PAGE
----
Don’t Ignore Your Bleeding Gums

Have you noticed blood on your floss or pink in your toothpaste after spitting? Bleeding gums is the most common symptom of gum disease, a widespread oral health issue in half of adults in the US. Unfortunately, light bleeding after brushing or flossing is so prevalent that many people don’t realize it’s actually a sign of trouble.

Gum disease begins as gingivitis, a mild stage of gum disease that is reversible and responds very well to treatment. The bleeding occurs when the inflamed gum tissue is irritated by brushing, flossing, or eating. When the gum inflammation is left untreated, the gum pockets swell and begin to pull away from the teeth. These gum pockets trap bad bacteria, eventually resulting in an infection. This later stage of gum disease is called periodontitis.

Periodontitis isn’t reversible, but the infection can be treated, and permanent damage can often be mitigated with restorative or cosmetic procedures. However, it’s always in your best interest to avoid periodontitis at all costs by taking preventive gum care very seriously, especially if you’re already experiencing bleeding gums.

Here are 4 things you can start doing right now.

1. Use oral care products designed to combat gingivitis and gum disease.

Maintaining proper oral hygiene doesn’t require expensive toothpaste or the newest powered toothbrush, but if your gums are already bleeding and showing signs of gum disease, a change in oral care products can be very helpful.

As soon as you notice that your gums are bleeding or tender, switch to a toothpaste and mouthwash designed to combat gingivitis. These products will still help fight against tooth decay by reducing plaque, but will also have antiseptic properties to protect against bacteria trapped in the gums.

If you’re unsure of which products to use, give our office a call for recommendations.

2. Evaluate your diet and check with your primary care provider about supplementing with extra vitamins.

Poor nutrition has been linked to gum inflammation and periodontal disease. Rather than trying to quit a sweet tooth habit cold turkey, focus on developing a more balanced, varied diet with plenty of fresh produce, lean protein, and minimally processed foods.

Eating habits can also affect your oral health. For example, constant grazing or snacking throughout the day or sipping on soda or coffee for a prolonged period is harmful to tooth enamel and encourages plaque development around the gum pockets. When you have a meal, snack, or non-water beverage, aim to finish it within 30 minutes or less. Follow up by drinking water or even a quick floss and brushing session.

Vitamin deficiencies can also lead to vulnerable gums susceptible to bleeding. Vitamins A and C are especially crucial for healthy gum tissue, while vitamin D boosts the immune system. A daily multivitamin and probiotic is a great starting place, but additional supplementation with these vitamins can have a protective effect.

As with any dietary supplement, always check with your doctor prior to taking vitamins or minerals.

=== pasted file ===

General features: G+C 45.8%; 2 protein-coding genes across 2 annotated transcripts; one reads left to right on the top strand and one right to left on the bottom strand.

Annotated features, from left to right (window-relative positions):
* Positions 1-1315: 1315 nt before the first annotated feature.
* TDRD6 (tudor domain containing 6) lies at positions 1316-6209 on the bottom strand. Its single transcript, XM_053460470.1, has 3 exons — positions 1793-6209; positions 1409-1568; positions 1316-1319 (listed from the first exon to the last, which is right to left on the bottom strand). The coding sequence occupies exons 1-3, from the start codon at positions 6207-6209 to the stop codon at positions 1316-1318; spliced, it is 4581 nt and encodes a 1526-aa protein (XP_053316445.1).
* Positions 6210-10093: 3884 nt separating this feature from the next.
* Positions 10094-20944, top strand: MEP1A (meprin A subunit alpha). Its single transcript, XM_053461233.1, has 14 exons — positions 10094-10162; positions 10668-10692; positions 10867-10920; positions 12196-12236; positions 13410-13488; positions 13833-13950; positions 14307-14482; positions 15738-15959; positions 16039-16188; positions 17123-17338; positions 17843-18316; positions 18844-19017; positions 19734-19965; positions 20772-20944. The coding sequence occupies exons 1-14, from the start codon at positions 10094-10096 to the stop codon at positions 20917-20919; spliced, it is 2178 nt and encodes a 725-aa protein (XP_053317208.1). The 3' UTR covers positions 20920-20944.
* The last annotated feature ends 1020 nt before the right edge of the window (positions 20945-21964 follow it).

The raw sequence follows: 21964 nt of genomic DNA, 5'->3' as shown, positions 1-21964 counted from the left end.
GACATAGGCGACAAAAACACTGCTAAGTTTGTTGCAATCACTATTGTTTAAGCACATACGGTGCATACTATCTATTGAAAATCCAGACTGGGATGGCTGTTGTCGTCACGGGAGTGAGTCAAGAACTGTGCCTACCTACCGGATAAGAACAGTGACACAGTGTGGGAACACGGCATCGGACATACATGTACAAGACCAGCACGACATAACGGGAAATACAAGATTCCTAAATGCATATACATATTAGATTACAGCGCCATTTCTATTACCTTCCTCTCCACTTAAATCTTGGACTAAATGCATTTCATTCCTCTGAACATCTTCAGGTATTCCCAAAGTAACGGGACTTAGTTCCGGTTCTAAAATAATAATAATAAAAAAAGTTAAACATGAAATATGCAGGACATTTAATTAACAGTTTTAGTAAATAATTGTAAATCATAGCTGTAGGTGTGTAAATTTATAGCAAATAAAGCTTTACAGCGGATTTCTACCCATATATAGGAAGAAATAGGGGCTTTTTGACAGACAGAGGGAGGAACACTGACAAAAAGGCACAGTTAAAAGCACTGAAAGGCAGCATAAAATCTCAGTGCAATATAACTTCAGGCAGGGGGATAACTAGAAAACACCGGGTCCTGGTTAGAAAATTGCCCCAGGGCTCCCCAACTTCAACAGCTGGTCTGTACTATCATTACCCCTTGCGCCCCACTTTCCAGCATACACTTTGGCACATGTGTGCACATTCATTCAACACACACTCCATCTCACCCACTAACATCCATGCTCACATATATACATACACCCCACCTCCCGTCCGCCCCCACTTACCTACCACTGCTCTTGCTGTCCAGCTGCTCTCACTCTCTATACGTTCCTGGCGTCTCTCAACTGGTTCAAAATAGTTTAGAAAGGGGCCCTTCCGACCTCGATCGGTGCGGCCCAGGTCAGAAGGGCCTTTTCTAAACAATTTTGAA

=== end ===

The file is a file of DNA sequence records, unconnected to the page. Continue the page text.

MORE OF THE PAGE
3. Develop a daily flossing habit, and be sure you’re using the right techniques.

The ADA recommends people floss at least once daily, ideally before their bedtime brushing session, but this is the minimum recommendation for adults with healthy gums. We recommend adults with bleeding gums floss twice daily until their dentist no longer sees any signs of gingivitis. Some people choose to continue flossing twice daily, often after lunch and dinner.

String floss is the most effective type of floss as it allows for the most thorough cleaning, and we encourage everyone to use this type of dental floss as long as their mobility allows. Handheld flossers and Waterpik-style systems are great alternatives if string floss isn’t suitable.

Here is an excellent refresher on proper flossing techniques. The most important thing is to ensure the string floss wraps around the sides of each tooth and you go far enough that it sits just under the gum line. Don’t floss so hard that it cuts your gums, but keep in mind that adequate pressure may cause your gums to bleed at first. Take your time and be consistent; the bleeding will go away.

4. Tell your dentist about gum bleeding during your next visit or sooner if symptoms continue or worsen.

Light bleeding from the gums isn’t typically considered an emergency, but it’s important that you mention it to your dentist during your next checkup. Gingivitis and even moderate gum disease can be present without obvious symptoms, so even if your at-home preventive care has stopped the bleeding gums, your dentist should still be informed.

That being said, you should call your dentist right away if:

  • Consistent flossing hasn’t stopped your bleeding gums.
  • Bleeding has worsened or occurs even with gentle brushing and eating.
  • Your gums change color, appear puffy and swollen, or your teeth feel loose.

These more advanced symptoms are typical of periodontitis, which requires swift treatment from a dentist. You’ll likely need several deep teeth cleanings, called scaling and root planing, to remove the infection and debris from the gum pockets, and possibly future restorative care to repair any damage.

After the inflammation and infection are under control, your dentist will encourage you to follow a much more stringent aftercare program to ensure the gum disease doesn’t relapse. In addition to following a great at-home care regimen, you may also need to have professional cleanings every two to four months with periodontal charting to measure the depths of your gum pockets.

If you need immediate help with your gums or you’d like to schedule a checkup, call our dental office in Ada, Oklahoma. You can also use our handy online booking system.